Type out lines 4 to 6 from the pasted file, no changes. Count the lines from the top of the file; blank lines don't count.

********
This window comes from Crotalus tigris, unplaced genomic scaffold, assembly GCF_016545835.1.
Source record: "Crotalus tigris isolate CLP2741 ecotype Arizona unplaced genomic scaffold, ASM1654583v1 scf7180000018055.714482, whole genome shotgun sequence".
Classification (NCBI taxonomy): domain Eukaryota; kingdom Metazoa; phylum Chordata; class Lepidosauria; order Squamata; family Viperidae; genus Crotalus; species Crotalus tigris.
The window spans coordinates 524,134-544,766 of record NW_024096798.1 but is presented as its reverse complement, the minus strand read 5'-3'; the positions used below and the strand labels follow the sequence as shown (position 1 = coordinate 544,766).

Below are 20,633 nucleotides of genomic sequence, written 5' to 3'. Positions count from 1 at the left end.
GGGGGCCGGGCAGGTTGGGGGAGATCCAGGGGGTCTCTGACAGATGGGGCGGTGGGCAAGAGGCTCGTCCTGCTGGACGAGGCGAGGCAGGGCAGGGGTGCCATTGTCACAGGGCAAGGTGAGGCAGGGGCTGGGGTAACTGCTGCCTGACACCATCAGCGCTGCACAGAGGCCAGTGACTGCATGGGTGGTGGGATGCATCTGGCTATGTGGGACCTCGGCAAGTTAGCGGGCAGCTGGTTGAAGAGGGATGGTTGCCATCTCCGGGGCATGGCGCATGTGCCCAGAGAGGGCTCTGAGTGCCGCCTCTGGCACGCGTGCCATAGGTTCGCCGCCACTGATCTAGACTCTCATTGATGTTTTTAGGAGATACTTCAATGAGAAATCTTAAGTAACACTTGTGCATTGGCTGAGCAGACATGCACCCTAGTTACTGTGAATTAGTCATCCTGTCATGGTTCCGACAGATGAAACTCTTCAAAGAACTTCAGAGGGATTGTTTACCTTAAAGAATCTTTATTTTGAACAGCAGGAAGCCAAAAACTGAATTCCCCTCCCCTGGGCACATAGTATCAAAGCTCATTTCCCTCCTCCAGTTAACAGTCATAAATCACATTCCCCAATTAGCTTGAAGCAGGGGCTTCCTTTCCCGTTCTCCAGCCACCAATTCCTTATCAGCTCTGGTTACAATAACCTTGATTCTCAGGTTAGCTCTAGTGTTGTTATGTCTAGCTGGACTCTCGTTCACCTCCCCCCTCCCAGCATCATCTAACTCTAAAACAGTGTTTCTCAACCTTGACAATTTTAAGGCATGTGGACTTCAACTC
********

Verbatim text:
The window spans coordinates 524,134-544,766 of record NW_024096798.1 but is presented as its reverse complement, the minus strand read 5'-3'; the positions used below and the strand labels follow the sequence as shown (position 1 = coordinate 544,766).

Below are 20,633 nucleotides of genomic sequence, written 5' to 3'. Positions count from 1 at the left end.
GGGGGCCGGGCAGGTTGGGGGAGATCCAGGGGGTCTCTGACAGATGGGGCGGTGGGCAAGAGGCTCGTCCTGCTGGACGAGGCGAGGCAGGGCAGGGGTGCCATTGTCACAGGGCAAGGTGAGGCAGGGGCTGGGGTAACTGCTGCCTGACACCATCAGCGCTGCACAGAGGCCAGTGACTGCATGGGTGGTGGGATGCATCTGGCTATGTGGGACCTCGGCAAGTTAGCGGGCAGCTGGTTGAAGAGGGATGGTTGCCATCTCCGGGGCATGGCGCATGTGCCCAGAGAGGGCTCTGAGTGCCGCCTCTGGCACGCGTGCCATAGGTTCGCCGCCACTGATCTAGACTCTCATTGATGTTTTTAGGAGATACTTCAATGAGAAATCTTAAGTAACACTTGTGCATTGGCTGAGCAGACATGCACCCTAGTTACTGTGAATTAGTCATCCTGTCATGGTTCCGACAGATGAAACTCTTCAAAGAACTTCAGAGGGATTGTTTACCTTAAAGAATCTTTATTTTGAACAGCAGGAAGCCAAAAACTGAATTCCCCTCCCCTGGGCACATAGTATCAAAGCTCATTTCCCTCCTCCAGTTAACAGTCATAAATCACATTCCCCAATTAGCTTGAAGCAGGGGCTTCCTTTCCCGTTCTCCAGCCACCAATTCCTTATCAGCTCTGGTTACAATAACCTTGATTCTCAGGTTAGCTCTAGTGTTGTTATGTCTAGCTGGACTCTCGTTCACCTCCCCCCTCCCAGCATCATCTAACTCTAAAACAGTGTTTCTCAACCTTGACAATTTTAAGGCATGTGGACTTCAACTC